I'm afraid my taste in cookbooks is somewhat formulaic. I seem to like cookbooks by idiosyncratic New Yorkers who aren't afraid to swear prolifically in their books and pass on lots of tricks for making, essentially, interesting comfort food. The first example of this genre is the Les Halles Cookbook my new acquisition is Eat Me: The Food and Philosophy of Kenny Shopsin.
Shopsin has for 30 year or so run a funky little restaurant in the East Village that serves hundreds of dishes, made to order soups, all kinds of eggs, burritos, burgers, salads, you name it. The kind of stuff I like to eat but don't necessarily know how to make well. It is a family operation and a community edifice; slice of pre-gentrification NYC; a contemporary McSorley's Wonderful Saloon.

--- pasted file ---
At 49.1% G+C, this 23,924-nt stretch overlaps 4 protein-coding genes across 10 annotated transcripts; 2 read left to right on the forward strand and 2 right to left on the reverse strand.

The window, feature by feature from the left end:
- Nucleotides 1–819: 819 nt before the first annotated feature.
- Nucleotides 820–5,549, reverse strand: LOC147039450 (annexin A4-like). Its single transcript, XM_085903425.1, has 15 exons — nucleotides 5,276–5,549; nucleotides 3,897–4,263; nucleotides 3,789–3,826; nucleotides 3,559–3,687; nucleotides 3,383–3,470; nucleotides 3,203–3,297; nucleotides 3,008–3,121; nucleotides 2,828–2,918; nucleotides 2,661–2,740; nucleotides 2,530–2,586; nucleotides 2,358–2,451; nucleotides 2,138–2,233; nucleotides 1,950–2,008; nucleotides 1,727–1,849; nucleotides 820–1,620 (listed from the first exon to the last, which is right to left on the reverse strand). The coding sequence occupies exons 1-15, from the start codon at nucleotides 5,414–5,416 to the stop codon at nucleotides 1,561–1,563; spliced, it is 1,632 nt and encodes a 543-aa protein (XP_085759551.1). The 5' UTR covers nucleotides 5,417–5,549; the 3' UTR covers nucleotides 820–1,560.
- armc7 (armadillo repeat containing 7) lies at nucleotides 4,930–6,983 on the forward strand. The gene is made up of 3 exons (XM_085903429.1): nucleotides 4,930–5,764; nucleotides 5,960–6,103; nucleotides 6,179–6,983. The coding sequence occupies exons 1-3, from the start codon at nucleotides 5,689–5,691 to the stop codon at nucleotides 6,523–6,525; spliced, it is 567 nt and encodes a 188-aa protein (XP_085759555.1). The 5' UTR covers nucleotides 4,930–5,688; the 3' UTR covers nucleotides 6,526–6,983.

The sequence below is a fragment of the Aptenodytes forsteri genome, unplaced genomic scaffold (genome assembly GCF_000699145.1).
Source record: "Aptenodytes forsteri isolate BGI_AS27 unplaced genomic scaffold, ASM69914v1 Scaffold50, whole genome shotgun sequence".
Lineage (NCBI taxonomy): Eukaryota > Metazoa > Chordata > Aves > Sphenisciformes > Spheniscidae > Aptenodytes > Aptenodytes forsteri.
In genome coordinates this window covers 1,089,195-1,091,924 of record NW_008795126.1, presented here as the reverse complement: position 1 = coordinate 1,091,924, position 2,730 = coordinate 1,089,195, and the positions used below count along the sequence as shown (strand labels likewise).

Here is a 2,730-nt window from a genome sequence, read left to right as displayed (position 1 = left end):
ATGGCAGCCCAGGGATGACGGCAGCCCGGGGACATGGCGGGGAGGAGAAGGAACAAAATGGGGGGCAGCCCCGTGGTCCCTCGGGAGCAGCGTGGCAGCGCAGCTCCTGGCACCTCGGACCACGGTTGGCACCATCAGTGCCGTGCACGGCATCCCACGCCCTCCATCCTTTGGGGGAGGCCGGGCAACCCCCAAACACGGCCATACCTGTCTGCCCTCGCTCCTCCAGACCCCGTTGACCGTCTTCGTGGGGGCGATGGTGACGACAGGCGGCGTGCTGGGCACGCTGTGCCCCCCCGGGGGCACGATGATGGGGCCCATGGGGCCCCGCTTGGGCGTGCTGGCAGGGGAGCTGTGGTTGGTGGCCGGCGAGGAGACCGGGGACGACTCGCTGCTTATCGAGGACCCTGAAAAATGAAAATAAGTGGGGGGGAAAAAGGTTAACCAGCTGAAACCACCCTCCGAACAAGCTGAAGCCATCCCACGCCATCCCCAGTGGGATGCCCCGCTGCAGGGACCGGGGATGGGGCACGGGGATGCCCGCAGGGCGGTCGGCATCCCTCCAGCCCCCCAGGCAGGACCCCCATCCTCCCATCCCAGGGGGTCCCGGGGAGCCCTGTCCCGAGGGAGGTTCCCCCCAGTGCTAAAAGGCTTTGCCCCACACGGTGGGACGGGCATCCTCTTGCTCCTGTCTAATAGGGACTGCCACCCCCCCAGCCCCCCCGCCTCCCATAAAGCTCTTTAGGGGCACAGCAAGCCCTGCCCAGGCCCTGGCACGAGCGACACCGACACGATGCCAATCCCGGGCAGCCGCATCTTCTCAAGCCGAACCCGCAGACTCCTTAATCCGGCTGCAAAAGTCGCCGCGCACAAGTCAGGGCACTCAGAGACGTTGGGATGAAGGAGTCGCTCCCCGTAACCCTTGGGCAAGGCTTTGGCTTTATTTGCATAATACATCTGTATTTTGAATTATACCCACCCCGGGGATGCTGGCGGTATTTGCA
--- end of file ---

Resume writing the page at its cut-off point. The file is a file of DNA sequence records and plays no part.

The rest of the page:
Now, I haven't eaten at Shopsin's, nor, for that matter cooked anything from it yet, but it is definitely an approach to cooking that appeals to me and should help add variety and flexibility to my cooking, which will soon have to deal with more customers in our kitchen.
In other news, I smoked a brisket for the first time today. It came out pretty well, but I think it would have taken about 36 hours to cook in the smoker, so I put it in the oven to finish. Dad brought up some chunks of cherry wood which was a welcome change from Hickory.